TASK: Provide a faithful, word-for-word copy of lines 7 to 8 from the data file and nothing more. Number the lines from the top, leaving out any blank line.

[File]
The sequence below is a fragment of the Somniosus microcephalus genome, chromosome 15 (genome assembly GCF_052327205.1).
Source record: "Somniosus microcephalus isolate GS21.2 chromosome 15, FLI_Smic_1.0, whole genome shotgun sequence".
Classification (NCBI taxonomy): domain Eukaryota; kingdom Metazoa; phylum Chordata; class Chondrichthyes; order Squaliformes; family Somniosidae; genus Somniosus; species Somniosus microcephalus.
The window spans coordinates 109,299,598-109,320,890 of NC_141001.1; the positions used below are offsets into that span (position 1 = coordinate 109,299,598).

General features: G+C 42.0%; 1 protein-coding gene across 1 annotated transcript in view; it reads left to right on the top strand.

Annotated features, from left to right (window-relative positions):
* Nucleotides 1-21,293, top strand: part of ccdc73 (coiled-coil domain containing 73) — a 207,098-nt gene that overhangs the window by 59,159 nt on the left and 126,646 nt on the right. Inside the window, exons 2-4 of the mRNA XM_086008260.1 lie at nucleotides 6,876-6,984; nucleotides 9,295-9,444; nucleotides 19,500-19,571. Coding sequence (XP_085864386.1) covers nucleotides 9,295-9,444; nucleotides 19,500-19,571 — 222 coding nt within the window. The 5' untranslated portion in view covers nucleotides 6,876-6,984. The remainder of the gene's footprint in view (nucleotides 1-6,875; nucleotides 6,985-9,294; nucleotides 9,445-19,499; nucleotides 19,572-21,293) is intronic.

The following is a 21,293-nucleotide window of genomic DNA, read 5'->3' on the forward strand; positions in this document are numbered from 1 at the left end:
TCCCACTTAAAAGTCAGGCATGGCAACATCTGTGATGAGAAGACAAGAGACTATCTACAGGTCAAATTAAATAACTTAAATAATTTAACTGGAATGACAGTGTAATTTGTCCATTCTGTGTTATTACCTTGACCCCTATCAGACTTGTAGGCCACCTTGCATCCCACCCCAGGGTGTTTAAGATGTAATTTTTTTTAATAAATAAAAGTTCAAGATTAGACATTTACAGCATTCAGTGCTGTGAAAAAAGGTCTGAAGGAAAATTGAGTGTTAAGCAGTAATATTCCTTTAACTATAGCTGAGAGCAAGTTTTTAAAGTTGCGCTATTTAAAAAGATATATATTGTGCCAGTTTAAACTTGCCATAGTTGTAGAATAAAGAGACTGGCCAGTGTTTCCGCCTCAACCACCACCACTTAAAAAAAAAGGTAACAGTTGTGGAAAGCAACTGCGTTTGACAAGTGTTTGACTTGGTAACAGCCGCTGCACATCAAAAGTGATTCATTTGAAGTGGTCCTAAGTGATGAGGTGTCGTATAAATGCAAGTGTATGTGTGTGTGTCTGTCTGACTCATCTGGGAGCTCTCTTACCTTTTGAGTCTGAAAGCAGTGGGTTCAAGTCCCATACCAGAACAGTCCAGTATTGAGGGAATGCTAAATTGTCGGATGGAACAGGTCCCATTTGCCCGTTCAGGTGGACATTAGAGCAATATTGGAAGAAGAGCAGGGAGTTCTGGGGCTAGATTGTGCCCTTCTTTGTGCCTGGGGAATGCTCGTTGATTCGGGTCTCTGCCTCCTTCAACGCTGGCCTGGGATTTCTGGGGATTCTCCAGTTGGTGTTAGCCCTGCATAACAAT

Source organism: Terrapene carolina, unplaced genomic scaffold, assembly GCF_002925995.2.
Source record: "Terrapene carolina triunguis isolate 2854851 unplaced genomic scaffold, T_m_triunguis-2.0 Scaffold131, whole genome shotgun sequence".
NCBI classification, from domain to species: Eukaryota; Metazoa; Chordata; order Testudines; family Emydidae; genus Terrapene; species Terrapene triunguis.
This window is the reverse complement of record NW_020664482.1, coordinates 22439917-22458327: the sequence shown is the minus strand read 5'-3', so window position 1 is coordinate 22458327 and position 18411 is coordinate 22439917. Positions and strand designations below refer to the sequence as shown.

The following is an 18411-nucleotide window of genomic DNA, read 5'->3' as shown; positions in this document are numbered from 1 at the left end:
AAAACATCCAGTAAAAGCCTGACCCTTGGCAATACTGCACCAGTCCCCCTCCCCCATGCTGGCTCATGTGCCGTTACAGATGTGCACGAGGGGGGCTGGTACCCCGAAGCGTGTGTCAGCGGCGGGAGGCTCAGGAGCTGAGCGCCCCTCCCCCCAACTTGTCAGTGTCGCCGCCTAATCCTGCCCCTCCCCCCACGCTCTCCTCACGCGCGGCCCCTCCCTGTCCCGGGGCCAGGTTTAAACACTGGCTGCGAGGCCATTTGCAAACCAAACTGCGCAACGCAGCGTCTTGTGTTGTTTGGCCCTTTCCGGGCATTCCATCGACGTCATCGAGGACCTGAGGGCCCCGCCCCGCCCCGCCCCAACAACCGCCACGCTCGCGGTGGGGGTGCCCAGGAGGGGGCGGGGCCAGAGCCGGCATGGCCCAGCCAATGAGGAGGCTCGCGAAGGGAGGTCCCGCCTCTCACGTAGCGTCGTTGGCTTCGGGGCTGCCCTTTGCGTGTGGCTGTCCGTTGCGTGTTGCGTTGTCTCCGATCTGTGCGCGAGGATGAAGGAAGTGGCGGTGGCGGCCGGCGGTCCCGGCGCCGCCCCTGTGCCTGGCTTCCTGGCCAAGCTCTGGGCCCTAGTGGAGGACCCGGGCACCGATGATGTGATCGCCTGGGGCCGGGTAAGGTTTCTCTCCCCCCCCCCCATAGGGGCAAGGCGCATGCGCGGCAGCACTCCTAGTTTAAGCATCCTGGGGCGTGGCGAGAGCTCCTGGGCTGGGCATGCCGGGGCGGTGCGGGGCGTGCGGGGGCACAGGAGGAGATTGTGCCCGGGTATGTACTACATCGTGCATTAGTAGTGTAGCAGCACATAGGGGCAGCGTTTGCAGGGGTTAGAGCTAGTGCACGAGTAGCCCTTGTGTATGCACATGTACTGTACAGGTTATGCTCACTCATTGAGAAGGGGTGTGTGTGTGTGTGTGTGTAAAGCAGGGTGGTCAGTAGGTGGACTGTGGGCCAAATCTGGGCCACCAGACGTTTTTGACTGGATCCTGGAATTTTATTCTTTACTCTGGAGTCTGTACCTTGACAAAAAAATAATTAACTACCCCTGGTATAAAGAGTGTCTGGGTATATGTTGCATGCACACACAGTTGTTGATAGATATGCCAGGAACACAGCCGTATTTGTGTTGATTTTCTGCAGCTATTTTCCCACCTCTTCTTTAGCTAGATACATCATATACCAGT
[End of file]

* Nucleotides 1-21,293, top strand: part of ccdc73 (coiled-coil domain containing 73) — a 207,098-nt gene that overhangs the window by 59,159 nt on the left and 126,646 nt on the right. Inside the window, exons 2-4 of the mRNA XM_086008260.1 lie at nucleotides 6,876-6,984; nucleotides 9,295-9,444; nucleotides 19,500-19,571. Coding sequence (XP_085864386.1) covers nucleotides 9,295-9,444; nucleotides 19,500-19,571 — 222 coding nt within the window. The 5' untranslated portion in view covers nucleotides 6,876-6,984. The remainder of the gene's footprint in view (nucleotides 1-6,875; nucleotides 6,985-9,294; nucleotides 9,445-19,499; nucleotides 19,572-21,293) is intronic.

The following is a 21,293-nucleotide window of genomic DNA, read 5'->3' on the forward strand; positions in this document are numbered from 1 at the left end: